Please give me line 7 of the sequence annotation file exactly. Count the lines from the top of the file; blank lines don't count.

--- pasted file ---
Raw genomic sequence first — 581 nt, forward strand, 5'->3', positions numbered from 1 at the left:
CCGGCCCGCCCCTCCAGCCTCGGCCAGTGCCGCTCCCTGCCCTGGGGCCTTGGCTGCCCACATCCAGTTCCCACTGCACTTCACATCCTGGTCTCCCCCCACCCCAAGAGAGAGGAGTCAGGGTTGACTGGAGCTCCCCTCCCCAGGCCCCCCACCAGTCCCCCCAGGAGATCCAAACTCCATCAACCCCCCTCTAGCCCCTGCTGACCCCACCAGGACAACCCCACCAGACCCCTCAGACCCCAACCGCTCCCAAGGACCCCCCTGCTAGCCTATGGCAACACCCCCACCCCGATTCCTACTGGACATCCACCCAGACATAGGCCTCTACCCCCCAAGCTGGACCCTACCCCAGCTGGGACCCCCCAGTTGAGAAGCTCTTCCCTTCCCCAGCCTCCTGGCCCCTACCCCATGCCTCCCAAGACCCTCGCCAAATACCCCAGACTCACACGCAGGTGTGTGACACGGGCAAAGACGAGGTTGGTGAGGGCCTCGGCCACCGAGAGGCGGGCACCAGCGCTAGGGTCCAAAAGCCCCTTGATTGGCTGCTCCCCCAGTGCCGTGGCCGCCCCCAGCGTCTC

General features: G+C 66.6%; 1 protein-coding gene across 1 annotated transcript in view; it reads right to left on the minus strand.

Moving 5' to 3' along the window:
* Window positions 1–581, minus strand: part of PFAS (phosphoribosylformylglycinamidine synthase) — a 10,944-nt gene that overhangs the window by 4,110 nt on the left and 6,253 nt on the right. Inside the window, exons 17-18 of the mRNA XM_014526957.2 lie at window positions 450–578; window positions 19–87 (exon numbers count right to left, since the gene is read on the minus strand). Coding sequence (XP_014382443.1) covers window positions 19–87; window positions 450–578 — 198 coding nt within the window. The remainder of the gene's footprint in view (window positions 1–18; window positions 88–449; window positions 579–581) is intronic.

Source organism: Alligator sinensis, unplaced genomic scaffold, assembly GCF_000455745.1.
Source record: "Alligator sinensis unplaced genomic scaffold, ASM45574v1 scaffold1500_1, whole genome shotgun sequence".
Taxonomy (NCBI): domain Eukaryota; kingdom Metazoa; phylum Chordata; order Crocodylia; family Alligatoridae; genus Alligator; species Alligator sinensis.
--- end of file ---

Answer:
Source record: "Alligator sinensis unplaced genomic scaffold, ASM45574v1 scaffold1500_1, whole genome shotgun sequence".